Tuesday, December 16, 2008

Chicago's Arne Duncan Gets Education Nod

Just Labor, Agriculture and Transportation to go if memory serves. From Change.gov:
President-elect Obama announces Arne Duncan as Secretary of Education
For Arne Duncan, CEO of the Chicago school system, "school reform isn’t just a theory in a book -- it’s the cause of his life," President-elect Barack Obama said in announcing him as his choice for Secretary of Education.
"In the next few years, the decisions we make about how to educate our children will shape our future for generations to come," President-elect Obama said. "And the results aren't just about test scores or statistics, but about whether our children are developing the skills they need to compete with any worker in the world for any job."
Those scores and statistics are good, though. President-elect Obama highlighted some of Duncan's most notable successes, including a dramatic increase in the number of master teachers, his record of reforming failing schools, and improvements in key metrics.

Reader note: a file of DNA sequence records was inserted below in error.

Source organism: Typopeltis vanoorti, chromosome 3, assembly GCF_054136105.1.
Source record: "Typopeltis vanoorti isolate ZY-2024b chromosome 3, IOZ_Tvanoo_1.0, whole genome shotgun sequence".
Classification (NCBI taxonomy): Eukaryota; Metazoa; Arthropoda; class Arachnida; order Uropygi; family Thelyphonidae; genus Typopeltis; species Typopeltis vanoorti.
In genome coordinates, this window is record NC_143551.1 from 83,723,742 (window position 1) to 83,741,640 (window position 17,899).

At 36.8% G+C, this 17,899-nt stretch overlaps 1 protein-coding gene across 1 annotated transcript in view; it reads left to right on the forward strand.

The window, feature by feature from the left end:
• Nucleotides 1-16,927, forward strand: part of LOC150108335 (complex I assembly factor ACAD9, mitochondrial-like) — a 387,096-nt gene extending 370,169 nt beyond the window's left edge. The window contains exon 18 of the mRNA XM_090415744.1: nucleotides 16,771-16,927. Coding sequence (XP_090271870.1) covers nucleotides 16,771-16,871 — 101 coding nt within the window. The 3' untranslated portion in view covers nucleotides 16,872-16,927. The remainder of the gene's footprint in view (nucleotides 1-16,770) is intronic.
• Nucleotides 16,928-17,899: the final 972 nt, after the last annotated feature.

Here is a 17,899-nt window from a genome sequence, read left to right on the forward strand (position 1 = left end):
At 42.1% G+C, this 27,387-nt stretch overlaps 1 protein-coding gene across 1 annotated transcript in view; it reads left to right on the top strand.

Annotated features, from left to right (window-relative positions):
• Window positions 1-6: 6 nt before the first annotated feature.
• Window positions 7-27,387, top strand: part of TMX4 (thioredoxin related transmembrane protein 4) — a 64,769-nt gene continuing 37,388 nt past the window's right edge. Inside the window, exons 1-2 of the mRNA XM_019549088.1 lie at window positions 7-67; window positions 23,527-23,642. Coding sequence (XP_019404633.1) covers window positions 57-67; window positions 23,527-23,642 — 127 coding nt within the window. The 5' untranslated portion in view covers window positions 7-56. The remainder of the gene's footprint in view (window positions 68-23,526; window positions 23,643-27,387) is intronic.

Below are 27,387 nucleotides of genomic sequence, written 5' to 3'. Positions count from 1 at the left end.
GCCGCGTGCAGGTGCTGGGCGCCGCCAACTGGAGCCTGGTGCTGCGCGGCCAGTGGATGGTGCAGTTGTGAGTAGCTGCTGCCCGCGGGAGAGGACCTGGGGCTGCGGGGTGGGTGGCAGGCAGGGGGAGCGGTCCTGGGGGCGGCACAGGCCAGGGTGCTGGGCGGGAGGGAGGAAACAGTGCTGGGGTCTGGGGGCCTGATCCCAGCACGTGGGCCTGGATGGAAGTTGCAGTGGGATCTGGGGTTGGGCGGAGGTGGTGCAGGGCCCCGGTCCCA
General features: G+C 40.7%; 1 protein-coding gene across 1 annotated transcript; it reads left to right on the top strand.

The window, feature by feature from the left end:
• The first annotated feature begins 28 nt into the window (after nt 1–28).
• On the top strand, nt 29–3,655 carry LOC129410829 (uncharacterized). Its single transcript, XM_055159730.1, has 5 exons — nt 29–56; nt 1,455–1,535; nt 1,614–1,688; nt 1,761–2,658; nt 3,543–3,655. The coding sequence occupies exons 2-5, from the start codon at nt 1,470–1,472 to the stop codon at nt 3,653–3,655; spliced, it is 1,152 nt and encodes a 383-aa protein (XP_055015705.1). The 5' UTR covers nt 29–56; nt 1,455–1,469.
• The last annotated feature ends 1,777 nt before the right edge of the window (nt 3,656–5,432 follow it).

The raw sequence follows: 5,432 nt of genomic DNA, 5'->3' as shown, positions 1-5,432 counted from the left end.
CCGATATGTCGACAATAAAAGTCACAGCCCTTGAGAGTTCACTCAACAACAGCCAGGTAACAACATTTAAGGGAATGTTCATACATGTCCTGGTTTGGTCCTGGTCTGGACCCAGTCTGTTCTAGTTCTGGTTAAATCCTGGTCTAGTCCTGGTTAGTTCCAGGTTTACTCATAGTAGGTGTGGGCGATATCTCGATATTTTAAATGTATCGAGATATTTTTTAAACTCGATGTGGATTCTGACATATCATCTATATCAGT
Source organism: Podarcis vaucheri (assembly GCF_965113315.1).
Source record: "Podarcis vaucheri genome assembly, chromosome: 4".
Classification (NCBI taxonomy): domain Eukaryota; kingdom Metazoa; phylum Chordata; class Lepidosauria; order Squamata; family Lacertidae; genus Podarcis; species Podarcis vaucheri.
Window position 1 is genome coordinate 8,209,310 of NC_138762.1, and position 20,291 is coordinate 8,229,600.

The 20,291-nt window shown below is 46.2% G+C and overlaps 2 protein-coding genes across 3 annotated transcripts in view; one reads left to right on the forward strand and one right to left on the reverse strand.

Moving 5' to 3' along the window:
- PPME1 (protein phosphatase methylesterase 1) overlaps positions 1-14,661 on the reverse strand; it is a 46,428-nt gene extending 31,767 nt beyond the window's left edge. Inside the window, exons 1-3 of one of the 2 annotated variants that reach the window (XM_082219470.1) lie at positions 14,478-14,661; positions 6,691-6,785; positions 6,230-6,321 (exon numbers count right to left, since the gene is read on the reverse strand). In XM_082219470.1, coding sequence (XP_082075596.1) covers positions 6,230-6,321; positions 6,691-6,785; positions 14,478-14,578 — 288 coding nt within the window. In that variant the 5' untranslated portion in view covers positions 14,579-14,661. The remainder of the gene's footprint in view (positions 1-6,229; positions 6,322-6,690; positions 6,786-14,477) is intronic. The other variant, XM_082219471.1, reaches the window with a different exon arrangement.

"In just seven years, he’s boosted elementary test scores here in Chicago from 38 percent of students meeting the standards to 67 percent. The dropout rate has gone down every year he’s been in charge. And on the ACT, the gains of Chicago students have been twice as big as those for students in the rest of the state," President-elect Obama said.
As Chief Executive Officer of Chicago schools, Duncan oversaw the closing and re-opening of Dodge Renaissance Academy, a school on Chicago's West Side that was the site of this morning's press conference. President-elect Obama pointed out that since the school re-opened in 2003, "the number of students meeting state standards has more than tripled."
"Whether it's fighting poverty, strengthening the economy or promoting opportunity, education is the common thread," Secretary-designate Duncan said in his remarks. "It is the civil rights issue of our generation and it is the one sure path to a more equal, fair and just society. While there are no simple answers, I know from experience that when you focus on basics like reading and math, when you embrace innovative new approaches to learning, and when you create a professional climate that attracts great teachers, you can make a difference for children."

No comments: